Rs 11.5 lakh/yr median fee in private medical colleges, says expert body | Education News,The Indian Express

Clipped from: https://indianexpress.com/article/education/rs-11-5-lakh-yr-median-fee-in-private-medical-colleges-says-expert-body-8327212/

There are nearly 96,000 MBBS seats in the country for 2023, of which nearly half are in the private sector (private medical colleges and deemed universities).

As for government quota seats – seats in private colleges earmarked by state governments with usually lower fees and higher qualifying ranks, the cost is one-sixth the normal fees in the private colleges and one-tenth the normal fees at deemed university, according to the reply. (Express File Photo)

IN a first such survey, an expert group under National Medical Commission, the apex medical regulator, has found that the median for fees of deemed universities is Rs 21 lakh a year, almost double of the median for fees of private medical colleges at Rs 11.5 lakh a year. Median is the middle number in an ascending or descending list of numbers.

There are nearly 96,000 MBBS seats in the country for 2023, of which nearly half are in the private sector (private medical colleges and deemed universities).

Also Read |Post NEET 2021-22 counselling, 3,744 PG medical seats vacant: Health Minister

The information made available to Parliament in a written reply by Dr Subhas Sarkar, Minister of State for Education, showed that the median fee for seats under management quota was the same as that for normal seats in private colleges as well as deemed universities. For seats under NRI quota (reserved for NRIs, Overseas Citizens of India, Persons of Indian Origin or those with an NRI sponsor living outside India), the median fee was more than double that for normal seats at Rs 24 lakhs a year in private medical colleges. The median fees for NRI quota seats at deemed universities was 50 per cent higher than that for normal seats at Rs 31 lakh a year.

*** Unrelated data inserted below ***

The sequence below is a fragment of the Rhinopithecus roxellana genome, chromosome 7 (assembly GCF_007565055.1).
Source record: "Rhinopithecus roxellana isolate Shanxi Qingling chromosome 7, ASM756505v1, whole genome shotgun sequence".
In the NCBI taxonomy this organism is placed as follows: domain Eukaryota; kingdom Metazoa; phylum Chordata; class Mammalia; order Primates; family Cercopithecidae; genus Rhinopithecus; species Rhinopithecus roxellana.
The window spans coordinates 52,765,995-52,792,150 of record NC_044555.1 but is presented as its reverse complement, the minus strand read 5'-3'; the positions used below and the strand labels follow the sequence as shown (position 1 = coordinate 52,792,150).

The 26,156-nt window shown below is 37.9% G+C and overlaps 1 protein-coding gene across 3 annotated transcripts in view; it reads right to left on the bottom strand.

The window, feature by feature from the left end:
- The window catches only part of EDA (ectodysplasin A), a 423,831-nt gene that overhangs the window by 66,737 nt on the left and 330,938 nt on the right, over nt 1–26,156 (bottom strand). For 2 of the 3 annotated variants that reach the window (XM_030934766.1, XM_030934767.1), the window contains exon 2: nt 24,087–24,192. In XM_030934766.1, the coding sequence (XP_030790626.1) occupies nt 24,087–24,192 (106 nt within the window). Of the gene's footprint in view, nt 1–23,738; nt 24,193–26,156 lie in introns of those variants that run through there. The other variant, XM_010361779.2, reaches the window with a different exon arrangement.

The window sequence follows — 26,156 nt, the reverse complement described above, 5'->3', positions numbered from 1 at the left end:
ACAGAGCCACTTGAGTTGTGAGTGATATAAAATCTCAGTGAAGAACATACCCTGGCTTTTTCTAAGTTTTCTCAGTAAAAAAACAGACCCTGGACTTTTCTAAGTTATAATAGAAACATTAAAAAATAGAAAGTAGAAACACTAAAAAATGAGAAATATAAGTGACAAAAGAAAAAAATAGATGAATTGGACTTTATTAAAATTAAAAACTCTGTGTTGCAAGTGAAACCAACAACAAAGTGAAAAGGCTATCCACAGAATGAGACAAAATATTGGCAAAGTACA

As for government quota seats – seats in private colleges earmarked by state governments with usually lower fees and higher qualifying ranks, the cost is one-sixth the normal fees in the private colleges and one-tenth the normal fees at deemed university, according to the reply.

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“The fee structure differs for different categories of seats in different states – there was a drastic difference in fee structures across the country. This made it impossible for the government to settle on a baseline fee for MBBS, hence the exercise to determine the median fee was undertaken by the expert committee,” said Dr Pravin Shingare, former head of Maharashtra’s Department of Medical Education and Research.

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The expert group can guide the fee regulatory authorities across the country – there are 27 fee regulatory committees from each of the states and 70 committees from each of the deemed universities.

This fee, however, will not become the baseline for deciding fees for the private medical colleges in the country. In an attempt to make medical education more accessible – so that India’s needs can be fulfilled and children do not have to go abroad to study, the government has increased the number of medical seats and also reduced the cost of education in private medical colleges.

Also Read |Medical colleges to face action for not maintaining proper faculty: Health Minister in Lok Sabha

Earlier this year, the National Medical Commission issued guidelines stating that the fee for half the number of seats across private colleges and deemed universities must be brought to the level of government medical colleges. In addition, the guidelines spelt out certain principles to calculate the fees for the rest of the seats. Although the NMC had said the new fee structure would be applicable from the current session, the matter is pending in court.

“As of now, the existing Supreme Court judgements say that the deemed universities have a right to fix the fees of their seats in consultation with their fee regulatory committee, headed by a retired judge. Although the current matter is pending in courts, the NMC cannot unilaterally decide to fix the fees for all 100% seats. For that, the government will have to go to Parliament,” said Dr Shingare.

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